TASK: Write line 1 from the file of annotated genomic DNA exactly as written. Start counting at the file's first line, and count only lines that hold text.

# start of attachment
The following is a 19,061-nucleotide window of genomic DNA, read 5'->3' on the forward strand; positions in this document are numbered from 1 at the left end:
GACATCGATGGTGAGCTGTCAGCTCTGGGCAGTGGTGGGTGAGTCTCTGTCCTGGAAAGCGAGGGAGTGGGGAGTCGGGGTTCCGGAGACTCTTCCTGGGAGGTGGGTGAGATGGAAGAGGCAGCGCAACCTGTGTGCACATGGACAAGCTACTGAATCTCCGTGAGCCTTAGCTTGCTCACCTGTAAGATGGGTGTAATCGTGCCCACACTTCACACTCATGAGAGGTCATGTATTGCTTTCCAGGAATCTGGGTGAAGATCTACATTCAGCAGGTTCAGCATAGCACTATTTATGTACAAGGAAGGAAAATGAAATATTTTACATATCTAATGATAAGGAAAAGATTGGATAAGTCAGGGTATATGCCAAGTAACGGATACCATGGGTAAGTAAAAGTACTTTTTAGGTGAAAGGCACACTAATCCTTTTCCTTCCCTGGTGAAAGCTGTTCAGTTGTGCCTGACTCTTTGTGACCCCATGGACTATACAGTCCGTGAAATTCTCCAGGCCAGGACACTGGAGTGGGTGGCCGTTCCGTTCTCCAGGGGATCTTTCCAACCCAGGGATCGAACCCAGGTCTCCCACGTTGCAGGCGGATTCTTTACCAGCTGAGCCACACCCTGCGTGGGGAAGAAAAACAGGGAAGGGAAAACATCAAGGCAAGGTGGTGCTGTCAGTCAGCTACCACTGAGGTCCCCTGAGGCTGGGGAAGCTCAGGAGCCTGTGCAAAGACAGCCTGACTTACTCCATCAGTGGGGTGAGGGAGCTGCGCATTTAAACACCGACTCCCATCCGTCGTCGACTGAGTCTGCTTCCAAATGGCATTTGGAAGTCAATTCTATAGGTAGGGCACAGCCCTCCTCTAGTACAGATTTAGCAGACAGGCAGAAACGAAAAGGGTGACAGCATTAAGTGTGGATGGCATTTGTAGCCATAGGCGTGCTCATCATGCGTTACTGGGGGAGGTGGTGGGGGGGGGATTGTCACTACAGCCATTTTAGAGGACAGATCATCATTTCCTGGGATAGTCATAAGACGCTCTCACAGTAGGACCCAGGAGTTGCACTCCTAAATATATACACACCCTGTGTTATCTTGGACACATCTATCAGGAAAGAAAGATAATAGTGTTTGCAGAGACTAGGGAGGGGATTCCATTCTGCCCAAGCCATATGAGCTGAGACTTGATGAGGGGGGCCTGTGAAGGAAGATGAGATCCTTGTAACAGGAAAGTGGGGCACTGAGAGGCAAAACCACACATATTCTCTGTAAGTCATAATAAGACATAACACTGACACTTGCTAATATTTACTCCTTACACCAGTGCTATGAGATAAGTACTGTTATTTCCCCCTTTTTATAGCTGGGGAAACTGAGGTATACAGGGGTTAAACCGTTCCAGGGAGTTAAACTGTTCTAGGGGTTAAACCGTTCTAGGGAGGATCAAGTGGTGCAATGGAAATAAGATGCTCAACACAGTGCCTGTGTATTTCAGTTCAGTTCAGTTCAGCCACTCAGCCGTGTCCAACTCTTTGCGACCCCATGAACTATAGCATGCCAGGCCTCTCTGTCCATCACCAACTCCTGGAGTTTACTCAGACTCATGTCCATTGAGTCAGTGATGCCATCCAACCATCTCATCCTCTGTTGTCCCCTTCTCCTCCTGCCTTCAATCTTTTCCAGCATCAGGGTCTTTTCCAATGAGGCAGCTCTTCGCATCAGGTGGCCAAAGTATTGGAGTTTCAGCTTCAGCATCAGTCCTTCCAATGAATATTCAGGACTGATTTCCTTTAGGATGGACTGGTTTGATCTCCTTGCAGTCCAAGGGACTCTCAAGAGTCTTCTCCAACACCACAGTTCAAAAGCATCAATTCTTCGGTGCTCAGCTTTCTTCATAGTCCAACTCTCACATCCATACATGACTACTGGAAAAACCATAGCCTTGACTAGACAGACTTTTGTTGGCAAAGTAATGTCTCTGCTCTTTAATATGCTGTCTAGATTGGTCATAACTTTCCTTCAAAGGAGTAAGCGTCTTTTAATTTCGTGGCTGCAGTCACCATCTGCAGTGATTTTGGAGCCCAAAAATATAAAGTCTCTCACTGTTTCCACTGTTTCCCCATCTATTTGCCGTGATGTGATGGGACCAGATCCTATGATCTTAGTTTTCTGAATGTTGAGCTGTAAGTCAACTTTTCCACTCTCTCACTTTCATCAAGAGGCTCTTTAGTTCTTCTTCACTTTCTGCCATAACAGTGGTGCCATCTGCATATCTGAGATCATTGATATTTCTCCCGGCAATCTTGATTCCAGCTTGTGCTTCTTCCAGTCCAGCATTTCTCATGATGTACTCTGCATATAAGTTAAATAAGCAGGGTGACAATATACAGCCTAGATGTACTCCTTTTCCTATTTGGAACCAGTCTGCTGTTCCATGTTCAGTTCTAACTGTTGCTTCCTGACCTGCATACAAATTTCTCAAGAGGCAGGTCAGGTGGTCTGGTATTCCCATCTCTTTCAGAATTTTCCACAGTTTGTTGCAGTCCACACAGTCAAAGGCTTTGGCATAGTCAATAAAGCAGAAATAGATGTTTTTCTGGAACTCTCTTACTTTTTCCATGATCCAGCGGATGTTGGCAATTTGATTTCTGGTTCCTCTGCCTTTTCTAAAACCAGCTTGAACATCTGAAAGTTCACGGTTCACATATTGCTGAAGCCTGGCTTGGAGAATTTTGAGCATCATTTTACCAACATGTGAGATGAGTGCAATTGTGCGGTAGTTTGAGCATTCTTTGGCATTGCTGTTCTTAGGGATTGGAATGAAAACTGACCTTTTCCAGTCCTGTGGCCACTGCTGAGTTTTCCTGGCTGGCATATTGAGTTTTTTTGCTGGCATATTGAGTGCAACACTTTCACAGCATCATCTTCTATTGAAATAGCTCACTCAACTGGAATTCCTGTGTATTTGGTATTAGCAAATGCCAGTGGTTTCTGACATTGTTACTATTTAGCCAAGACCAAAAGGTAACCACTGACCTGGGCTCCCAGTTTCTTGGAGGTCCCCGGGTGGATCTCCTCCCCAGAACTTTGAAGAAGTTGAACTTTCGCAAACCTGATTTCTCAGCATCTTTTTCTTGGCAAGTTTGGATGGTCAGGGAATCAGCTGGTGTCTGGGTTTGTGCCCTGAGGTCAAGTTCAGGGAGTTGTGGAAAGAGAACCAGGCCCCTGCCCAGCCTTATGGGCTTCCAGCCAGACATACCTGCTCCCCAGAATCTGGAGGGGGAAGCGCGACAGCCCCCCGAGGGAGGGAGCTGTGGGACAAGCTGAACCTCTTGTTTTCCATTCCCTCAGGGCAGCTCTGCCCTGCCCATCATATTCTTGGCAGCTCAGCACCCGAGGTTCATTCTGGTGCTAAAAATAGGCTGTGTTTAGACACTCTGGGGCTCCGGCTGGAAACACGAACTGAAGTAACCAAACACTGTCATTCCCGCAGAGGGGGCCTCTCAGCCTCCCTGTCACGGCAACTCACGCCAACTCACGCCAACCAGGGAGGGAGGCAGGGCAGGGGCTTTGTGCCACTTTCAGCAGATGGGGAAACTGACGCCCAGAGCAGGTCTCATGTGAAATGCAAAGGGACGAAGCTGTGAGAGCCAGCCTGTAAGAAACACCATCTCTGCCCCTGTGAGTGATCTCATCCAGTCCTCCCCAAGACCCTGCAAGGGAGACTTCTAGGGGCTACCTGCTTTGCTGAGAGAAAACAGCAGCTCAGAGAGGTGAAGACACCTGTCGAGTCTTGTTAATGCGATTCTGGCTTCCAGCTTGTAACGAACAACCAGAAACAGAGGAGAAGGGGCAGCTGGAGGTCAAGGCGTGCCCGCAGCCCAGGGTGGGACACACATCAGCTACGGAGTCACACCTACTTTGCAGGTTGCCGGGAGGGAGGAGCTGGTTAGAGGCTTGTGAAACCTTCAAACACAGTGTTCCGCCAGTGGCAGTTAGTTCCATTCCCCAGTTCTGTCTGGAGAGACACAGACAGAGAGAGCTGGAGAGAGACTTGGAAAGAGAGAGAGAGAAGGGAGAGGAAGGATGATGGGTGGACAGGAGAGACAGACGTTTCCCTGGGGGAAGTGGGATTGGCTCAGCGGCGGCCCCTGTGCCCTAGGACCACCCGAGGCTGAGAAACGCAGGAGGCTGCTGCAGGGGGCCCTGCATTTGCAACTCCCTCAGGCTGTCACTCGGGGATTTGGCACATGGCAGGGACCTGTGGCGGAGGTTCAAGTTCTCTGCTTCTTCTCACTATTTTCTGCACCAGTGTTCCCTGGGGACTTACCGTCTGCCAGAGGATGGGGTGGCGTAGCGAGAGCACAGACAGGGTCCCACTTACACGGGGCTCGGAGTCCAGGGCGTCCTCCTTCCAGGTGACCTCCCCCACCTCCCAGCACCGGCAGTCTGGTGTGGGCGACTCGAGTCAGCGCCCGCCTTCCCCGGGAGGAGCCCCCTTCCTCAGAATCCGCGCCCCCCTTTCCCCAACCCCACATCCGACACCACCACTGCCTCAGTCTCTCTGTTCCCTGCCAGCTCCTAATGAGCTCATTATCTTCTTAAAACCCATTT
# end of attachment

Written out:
The following is a 19,061-nucleotide window of genomic DNA, read 5'->3' on the forward strand; positions in this document are numbered from 1 at the left end: